College campuses get new kinds of delivery drivers

When student hunger strikes, delivery apps and robots are here to help.
delivery robot
Photograph courtesy of Sodexo

Where the foodservice industry’s labor shortages and students’ calls for convenience meet, operators are about to find delivery—including by robot. For the college and university sector, it’s already arrived. George Mason University launched a fleet of autonomous delivery vehicles in January, followed by Northern Arizona University (NAU) in March. The six-wheeled boxes scoot around both campuses, and can be unlocked by phone app.

The robots’ wow factor went international. TV crews made the haul up from Phoenix stations—and even from the BBC—to film in Flagstaff, Ariz. People stopped to pet the robots like kittens in Fairfax, Va. And customers reported paying the $1.99 delivery fee just for the kick of having a robot deliver them a cup of coffee.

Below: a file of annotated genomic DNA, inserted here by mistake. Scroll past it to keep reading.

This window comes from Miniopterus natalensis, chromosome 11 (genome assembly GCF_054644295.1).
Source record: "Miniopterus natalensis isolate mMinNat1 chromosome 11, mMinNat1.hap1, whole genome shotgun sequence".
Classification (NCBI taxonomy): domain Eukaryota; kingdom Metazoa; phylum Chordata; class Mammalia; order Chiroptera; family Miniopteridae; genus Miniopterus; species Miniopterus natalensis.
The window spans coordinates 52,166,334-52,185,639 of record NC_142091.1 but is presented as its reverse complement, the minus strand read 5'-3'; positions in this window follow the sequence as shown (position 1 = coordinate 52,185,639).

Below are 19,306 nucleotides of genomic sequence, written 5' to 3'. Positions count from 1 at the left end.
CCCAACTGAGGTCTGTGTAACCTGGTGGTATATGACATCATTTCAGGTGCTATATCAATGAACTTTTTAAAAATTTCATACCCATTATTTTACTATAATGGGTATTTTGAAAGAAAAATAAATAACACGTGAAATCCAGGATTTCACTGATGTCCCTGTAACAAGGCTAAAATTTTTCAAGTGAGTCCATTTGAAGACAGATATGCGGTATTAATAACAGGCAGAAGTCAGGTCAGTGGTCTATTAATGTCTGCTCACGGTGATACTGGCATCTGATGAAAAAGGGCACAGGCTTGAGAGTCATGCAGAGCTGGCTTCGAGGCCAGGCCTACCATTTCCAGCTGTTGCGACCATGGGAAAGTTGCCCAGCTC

“It was amazing to me the stir it caused,” says Ben Hartley, Sodexo’s director of campus dining at NAU.

Robotic results

Vendor Starship Technologies supplied the vehicles in both cases. The fleets are now up to 40 machines at George Mason and 32 at NAU. Surprisingly, no vandalism has been reported on either campus beyond students wanting to put stickers on the vehicles—leaders say humans tend to protect the robots like little siblings.


Photograph courtesy of Sodexo